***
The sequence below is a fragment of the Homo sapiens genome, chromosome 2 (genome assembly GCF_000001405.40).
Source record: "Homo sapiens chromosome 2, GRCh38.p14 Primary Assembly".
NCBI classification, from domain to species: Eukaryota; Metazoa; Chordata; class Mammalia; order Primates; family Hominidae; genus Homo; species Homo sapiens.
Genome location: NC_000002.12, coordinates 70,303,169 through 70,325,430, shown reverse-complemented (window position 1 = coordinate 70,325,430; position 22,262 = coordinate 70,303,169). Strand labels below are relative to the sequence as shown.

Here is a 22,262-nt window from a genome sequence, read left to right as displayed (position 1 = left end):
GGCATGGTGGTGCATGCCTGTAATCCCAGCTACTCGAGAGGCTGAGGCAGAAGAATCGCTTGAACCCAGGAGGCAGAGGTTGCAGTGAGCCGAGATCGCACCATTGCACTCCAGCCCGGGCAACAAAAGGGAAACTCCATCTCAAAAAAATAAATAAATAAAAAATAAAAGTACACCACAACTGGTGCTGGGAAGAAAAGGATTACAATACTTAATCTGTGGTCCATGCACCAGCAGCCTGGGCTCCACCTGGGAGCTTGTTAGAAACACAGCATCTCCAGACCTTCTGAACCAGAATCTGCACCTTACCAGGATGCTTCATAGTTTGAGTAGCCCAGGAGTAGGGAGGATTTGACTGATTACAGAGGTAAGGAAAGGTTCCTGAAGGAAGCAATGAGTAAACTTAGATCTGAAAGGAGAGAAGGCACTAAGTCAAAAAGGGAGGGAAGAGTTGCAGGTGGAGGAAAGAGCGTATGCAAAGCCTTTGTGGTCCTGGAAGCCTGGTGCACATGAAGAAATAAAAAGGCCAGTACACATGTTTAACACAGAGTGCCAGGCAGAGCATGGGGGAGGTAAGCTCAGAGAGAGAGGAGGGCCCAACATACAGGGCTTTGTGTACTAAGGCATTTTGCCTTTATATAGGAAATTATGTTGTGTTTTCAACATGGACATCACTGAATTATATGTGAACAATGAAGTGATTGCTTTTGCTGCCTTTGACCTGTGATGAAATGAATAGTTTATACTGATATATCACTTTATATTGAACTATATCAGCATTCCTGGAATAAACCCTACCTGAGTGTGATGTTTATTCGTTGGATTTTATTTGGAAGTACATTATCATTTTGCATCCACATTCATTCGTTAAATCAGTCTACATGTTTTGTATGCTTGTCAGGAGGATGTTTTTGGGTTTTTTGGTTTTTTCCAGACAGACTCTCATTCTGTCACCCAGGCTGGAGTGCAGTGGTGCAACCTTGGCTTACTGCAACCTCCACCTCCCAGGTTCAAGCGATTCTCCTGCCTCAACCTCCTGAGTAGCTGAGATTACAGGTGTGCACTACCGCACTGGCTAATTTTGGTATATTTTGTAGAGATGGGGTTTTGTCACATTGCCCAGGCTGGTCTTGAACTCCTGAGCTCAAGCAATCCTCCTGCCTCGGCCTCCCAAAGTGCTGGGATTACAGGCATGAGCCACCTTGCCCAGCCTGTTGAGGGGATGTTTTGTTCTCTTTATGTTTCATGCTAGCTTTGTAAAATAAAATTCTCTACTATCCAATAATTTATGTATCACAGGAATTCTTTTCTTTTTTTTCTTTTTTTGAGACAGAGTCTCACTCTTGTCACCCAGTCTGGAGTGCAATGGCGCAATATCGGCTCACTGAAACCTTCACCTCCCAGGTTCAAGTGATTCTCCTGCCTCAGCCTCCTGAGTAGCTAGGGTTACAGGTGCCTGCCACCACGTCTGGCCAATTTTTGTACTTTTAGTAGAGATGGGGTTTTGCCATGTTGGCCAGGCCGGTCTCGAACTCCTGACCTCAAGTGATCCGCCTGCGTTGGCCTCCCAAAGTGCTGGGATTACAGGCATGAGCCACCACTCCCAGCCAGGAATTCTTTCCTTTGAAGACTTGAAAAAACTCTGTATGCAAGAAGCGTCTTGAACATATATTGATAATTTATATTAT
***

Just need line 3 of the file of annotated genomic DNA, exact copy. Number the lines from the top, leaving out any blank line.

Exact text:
NCBI classification, from domain to species: Eukaryota; Metazoa; Chordata; class Mammalia; order Primates; family Hominidae; genus Homo; species Homo sapiens.